Airing it out
Finally, my bird-hunting gear is hanging in the open carriage shed. I pulled it out Tuesday morning, under cool sunny skies, white clouds, a blustery wind sweeping yellow maple leaves across the yard. By the time I sat here to get started, a ladybug invasion had bloomed. Looks like a banner year for those little critters farmers are so fond of. Honestly, I’d be chill with them were it not for part-time innkeeping.
They say ladybugs are helpful because they devour aphids. In the process of buying my home more than 15 years ago, a home inspector found many of the red turtle-like bugs crawling on the front upstairs windows on a sunny winter day and told me they were the sign of a healthy home. Now, even when I can’t see them, I know their odor, nothing unpleasant or overwhelming, but I recognize it immediately. I really enjoy ribbing farmer friend, neighbor and Recorder colleague Jay Butynski early each spring by inquiring as to whether his dad might want to stop by with a cardboard box to gather the little critters as they emerge en masse from under the upstairs picture rails on a sunny day. The Big Boiczek just grunts a half-chuckle, never has taken me up on the offer.
But that’s neither here nor there. Bird-hunting season has arrived — archery deer season, too — and I finally got out Tuesday for my first pheasant hunt with Lily and Chubby. It was a pleasant yet unproductive push through a familiar wetland that seems to get wetter, thicker and thornier every year now that beavers have free reign of our bottomlands. I picked my way through the productive that’s indelibly covert stained with ancient family DNA and enjoyed every tangled step despite never raising my side-by-side, anticipating a flush or hearing even a distant blast. That’ll soon change. Maybe even this week. Actually, I wasn’t overly enthused about the trip, just had to go when I felt the cool fall air and stiff breeze. I had to run the dogs anyway, so why not do so toting a shotgun? On my way back to the truck after braving thorns along the edge of tall alders, bag empty, I bumped into an old friend pulling in. He recently received the unwelcome news that he’s carrying aggressive prostate cancer that must be dealt with, sort of piling on for a guy riding out an ugly divorce, young kids, no fun. It will, I’m sure, be a recurring subject when we hunt together through the season. We’re as compatible in the field and we were on the Florence softball diamond where we met decades ago.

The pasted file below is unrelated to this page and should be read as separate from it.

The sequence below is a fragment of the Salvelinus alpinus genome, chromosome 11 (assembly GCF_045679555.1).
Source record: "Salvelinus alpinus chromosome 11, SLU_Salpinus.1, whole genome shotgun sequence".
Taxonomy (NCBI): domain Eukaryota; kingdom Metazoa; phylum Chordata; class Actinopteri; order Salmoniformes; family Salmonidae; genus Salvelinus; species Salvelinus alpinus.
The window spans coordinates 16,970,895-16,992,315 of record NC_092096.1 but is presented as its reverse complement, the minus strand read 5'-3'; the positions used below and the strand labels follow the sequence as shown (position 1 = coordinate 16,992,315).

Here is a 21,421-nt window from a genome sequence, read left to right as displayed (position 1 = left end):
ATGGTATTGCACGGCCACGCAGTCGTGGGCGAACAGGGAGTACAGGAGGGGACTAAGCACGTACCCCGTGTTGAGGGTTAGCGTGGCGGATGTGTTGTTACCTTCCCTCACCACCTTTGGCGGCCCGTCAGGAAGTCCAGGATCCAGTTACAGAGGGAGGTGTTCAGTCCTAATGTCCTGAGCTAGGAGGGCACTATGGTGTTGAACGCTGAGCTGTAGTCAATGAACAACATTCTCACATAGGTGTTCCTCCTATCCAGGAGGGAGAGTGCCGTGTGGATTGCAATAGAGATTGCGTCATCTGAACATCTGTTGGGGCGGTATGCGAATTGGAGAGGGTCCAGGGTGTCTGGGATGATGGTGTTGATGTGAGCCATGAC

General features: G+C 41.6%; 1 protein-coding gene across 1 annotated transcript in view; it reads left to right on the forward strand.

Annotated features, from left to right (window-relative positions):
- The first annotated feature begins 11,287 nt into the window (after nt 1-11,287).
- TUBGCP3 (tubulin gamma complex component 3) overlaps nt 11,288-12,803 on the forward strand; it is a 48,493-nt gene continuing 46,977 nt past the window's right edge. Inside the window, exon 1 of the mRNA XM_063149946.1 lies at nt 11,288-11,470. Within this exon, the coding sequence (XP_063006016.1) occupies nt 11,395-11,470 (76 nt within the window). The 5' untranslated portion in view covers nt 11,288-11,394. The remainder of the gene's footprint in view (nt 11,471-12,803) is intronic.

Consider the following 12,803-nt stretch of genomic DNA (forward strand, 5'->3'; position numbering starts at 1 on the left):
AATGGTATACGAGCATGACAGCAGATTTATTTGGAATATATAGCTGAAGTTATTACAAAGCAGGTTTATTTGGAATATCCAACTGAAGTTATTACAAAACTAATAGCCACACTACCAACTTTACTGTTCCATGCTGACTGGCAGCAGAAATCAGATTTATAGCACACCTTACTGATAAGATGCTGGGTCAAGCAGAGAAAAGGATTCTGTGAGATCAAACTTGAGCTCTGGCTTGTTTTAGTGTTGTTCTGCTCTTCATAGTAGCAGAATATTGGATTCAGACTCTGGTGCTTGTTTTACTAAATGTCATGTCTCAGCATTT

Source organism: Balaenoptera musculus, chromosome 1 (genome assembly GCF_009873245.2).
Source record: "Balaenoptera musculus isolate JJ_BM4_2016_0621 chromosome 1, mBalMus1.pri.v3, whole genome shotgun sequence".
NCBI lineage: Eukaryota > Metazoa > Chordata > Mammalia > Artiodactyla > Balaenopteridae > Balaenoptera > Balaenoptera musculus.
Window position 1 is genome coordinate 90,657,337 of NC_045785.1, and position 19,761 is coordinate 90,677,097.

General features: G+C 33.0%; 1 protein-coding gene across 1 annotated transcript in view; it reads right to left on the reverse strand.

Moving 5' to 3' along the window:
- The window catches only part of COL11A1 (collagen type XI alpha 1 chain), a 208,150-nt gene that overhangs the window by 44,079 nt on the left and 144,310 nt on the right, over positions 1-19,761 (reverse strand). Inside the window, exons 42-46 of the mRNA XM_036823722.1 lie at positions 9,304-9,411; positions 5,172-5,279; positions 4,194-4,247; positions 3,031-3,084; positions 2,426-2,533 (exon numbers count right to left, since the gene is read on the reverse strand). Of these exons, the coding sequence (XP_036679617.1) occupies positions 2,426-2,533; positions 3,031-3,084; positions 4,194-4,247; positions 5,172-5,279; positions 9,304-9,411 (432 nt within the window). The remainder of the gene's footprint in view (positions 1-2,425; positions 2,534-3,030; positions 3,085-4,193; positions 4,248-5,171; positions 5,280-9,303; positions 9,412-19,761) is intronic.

Tuesday’s slim pickings were not to be unexpected to start the annual put-and-take pheasant season. The flushes always increase as the season progresses, the stocked birds accumulating and acclimating to their new, wild habitat, acquiring feeding patterns and learning escape routes. Apparently the state put for opening-day and weekend hunters took, because Lily or Chubby never once “made game” during a robust hour-plus romp. I was astonished by the number of hunters I saw on a Monday. It was precisely what I intentionally avoided on Saturday’s opener, when I begged off, choosing instead to putter around home, finish a Chief Joseph Brant biography, and attend an evening Jim Vieira lecture on the stone monuments and chambers of New England’s prehistoric ritual landscape. I’d guess Vieira drew 150 people, which, frankly, surprised me. I was anticipating maybe 20 or 30. It was, in my opinion, a home run, enhanced by a historic building that greeted me with a warm, familial embrace. I had never before been inside Ashfield’s handsome Town Hall, originally the First Congregational Church before getting rolled down to Main Street from nearby Norton Hill. The building oozes with family spirits, it being the church where fourth great-granduncle Rev. Alvan Sanderson preached to brothers Asa and Chester during the first quarter of the 19th century. Not only that but fourth great-grandfather Col. David Snow of Heath had a hand in creating the proud hilltown edifice as an apprentice for famed Buckland architect Col. John Ames, who, depressed in deep debt, committed hideous suicide outside the church … but more on that later. Snow apparently learned the carpentry trade well from Ames, because some 20 years after helping to build the Ashfield church, he himself was contracted to build the Heath church in 1833. A daredevil of sorts, legend has it that Snow celebrated the church-raising by climbing the frame to the ridgepole, tight-roping it to the middle, taking off his hat and standing on his head upon it. The man was 54 at the time, and weighed more than 220 pounds. As for the infamous Ames suicide, it occurred on Sept. 4, 1813. With his Ashfield project near completion, a despondent Ames sat along the church-side Norton Hill burial ground fence in broad daylight and sliced open his jugular with a chisel. Say what you will. No denying Ames was a man.